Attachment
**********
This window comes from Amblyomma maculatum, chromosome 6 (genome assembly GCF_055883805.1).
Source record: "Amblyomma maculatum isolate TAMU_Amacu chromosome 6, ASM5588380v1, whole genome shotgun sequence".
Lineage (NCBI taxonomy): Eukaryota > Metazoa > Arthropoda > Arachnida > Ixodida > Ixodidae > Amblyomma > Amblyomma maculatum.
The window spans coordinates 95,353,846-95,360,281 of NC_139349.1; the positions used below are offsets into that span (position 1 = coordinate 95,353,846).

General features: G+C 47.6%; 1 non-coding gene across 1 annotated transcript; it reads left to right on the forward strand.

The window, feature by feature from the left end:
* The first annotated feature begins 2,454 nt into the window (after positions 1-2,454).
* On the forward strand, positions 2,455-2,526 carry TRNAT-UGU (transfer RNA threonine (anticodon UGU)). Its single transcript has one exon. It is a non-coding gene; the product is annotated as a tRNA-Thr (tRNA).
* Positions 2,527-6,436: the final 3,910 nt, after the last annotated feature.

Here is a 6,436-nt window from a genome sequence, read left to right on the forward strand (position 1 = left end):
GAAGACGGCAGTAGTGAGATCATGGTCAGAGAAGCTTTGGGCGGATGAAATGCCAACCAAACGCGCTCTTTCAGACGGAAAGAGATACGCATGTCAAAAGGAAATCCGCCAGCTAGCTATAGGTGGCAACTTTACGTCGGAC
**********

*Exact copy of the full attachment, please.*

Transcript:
This window comes from Amblyomma maculatum, chromosome 6 (genome assembly GCF_055883805.1).
Source record: "Amblyomma maculatum isolate TAMU_Amacu chromosome 6, ASM5588380v1, whole genome shotgun sequence".
Lineage (NCBI taxonomy): Eukaryota > Metazoa > Arthropoda > Arachnida > Ixodida > Ixodidae > Amblyomma > Amblyomma maculatum.
The window spans coordinates 95,353,846-95,360,281 of NC_139349.1; the positions used below are offsets into that span (position 1 = coordinate 95,353,846).

General features: G+C 47.6%; 1 non-coding gene across 1 annotated transcript; it reads left to right on the forward strand.

The window, feature by feature from the left end:
* The first annotated feature begins 2,454 nt into the window (after positions 1-2,454).
* On the forward strand, positions 2,455-2,526 carry TRNAT-UGU (transfer RNA threonine (anticodon UGU)). Its single transcript has one exon. It is a non-coding gene; the product is annotated as a tRNA-Thr (tRNA).
* Positions 2,527-6,436: the final 3,910 nt, after the last annotated feature.

Here is a 6,436-nt window from a genome sequence, read left to right on the forward strand (position 1 = left end):
GAAGACGGCAGTAGTGAGATCATGGTCAGAGAAGCTTTGGGCGGATGAAATGCCAACCAAACGCGCTCTTTCAGACGGAAAGAGATACGCATGTCAAAAGGAAATCCGCCAGCTAGCTATAGGTGGCAACTTTACGTCGGAC